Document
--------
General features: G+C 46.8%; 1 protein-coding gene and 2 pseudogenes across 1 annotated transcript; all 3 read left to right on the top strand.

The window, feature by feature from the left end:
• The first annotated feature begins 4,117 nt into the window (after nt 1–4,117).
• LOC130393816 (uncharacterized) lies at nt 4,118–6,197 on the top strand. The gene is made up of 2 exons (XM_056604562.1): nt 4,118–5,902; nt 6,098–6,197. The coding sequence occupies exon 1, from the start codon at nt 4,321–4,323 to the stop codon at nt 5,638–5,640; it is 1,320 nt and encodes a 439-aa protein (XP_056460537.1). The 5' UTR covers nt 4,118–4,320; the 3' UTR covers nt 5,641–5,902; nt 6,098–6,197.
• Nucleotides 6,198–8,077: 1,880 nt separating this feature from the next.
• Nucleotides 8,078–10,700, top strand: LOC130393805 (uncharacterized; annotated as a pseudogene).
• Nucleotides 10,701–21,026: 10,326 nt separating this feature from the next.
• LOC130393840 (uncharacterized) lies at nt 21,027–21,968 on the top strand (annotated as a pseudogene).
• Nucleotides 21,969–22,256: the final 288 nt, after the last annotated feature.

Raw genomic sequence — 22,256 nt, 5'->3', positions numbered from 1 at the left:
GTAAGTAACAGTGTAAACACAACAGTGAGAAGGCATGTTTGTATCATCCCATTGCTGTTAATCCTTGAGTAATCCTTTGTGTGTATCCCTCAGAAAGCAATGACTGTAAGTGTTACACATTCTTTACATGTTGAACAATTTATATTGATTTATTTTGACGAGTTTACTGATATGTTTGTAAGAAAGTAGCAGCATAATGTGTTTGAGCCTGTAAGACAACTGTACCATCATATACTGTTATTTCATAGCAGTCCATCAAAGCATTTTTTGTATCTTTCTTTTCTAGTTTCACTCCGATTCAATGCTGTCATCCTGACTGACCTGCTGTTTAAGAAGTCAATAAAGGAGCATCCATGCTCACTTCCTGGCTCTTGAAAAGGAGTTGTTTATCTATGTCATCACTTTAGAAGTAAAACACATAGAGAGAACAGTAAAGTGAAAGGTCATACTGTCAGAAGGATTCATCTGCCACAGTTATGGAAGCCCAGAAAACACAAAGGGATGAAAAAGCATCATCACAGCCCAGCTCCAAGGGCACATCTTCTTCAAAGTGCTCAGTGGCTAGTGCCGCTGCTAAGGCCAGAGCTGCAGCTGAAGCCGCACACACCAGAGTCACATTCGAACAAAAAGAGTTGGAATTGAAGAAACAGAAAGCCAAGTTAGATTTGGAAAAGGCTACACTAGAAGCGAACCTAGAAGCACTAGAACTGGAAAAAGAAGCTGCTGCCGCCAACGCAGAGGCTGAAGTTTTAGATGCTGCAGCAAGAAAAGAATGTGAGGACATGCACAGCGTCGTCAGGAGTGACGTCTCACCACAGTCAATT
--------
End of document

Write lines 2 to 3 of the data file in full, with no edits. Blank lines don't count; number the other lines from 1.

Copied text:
The window, feature by feature from the left end:
• The first annotated feature begins 4,117 nt into the window (after nt 1–4,117).